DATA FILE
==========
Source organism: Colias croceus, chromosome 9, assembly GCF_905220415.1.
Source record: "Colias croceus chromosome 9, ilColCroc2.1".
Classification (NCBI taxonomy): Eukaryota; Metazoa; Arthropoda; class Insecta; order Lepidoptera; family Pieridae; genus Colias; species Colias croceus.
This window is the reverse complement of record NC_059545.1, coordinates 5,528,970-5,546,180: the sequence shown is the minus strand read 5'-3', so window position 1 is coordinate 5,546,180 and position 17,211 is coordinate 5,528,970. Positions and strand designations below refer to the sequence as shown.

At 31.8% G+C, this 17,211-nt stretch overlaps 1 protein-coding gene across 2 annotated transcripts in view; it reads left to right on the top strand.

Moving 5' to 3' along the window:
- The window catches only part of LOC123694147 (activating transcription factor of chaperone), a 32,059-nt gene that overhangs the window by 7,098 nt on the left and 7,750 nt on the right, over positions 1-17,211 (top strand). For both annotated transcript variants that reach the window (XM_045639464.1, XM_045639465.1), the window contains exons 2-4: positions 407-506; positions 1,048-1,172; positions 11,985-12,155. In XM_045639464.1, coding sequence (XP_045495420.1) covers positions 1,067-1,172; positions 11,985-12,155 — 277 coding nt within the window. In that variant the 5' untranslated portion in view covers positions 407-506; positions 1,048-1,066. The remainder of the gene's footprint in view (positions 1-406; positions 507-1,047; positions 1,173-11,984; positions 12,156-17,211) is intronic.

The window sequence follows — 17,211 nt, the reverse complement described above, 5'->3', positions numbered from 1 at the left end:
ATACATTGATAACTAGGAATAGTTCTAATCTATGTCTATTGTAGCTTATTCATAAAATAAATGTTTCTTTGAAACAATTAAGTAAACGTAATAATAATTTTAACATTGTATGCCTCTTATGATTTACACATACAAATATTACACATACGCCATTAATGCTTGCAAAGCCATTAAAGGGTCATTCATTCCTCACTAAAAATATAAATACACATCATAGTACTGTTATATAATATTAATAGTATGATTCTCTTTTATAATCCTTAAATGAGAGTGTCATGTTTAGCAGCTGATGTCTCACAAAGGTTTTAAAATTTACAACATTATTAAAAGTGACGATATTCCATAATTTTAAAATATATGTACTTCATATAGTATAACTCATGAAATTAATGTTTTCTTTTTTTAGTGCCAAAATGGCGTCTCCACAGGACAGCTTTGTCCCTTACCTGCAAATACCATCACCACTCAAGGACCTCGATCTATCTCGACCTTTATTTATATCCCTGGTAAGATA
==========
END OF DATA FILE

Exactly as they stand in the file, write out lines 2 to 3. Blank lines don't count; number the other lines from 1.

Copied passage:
Source record: "Colias croceus chromosome 9, ilColCroc2.1".
Classification (NCBI taxonomy): Eukaryota; Metazoa; Arthropoda; class Insecta; order Lepidoptera; family Pieridae; genus Colias; species Colias croceus.